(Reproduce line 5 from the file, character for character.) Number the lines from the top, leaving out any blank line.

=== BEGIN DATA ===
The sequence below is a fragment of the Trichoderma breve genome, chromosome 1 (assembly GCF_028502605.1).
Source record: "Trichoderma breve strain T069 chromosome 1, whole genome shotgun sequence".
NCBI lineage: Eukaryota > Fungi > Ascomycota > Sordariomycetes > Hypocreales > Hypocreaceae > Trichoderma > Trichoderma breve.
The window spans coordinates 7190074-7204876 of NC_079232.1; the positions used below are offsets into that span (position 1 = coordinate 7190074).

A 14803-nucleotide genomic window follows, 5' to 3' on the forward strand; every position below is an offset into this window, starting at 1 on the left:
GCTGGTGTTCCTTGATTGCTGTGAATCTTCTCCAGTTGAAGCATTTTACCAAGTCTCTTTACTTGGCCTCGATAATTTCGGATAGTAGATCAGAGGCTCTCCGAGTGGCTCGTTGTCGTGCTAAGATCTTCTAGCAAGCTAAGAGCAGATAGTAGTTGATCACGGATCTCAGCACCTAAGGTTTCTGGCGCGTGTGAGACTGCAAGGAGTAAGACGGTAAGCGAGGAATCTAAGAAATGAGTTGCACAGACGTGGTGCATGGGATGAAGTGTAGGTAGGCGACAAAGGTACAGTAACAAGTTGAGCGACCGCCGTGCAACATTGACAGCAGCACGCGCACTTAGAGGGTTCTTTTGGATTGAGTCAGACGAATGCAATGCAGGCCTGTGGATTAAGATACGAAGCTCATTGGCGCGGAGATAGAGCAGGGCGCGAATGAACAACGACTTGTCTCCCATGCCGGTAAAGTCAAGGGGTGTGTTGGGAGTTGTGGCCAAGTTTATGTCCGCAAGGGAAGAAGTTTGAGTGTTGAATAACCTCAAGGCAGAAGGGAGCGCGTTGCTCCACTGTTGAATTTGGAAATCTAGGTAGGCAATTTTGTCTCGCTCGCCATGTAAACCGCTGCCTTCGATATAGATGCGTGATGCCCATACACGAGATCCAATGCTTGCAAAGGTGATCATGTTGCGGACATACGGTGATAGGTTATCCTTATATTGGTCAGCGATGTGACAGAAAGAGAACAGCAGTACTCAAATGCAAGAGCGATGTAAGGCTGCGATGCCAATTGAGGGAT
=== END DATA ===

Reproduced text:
A 14803-nucleotide genomic window follows, 5' to 3' on the forward strand; every position below is an offset into this window, starting at 1 on the left: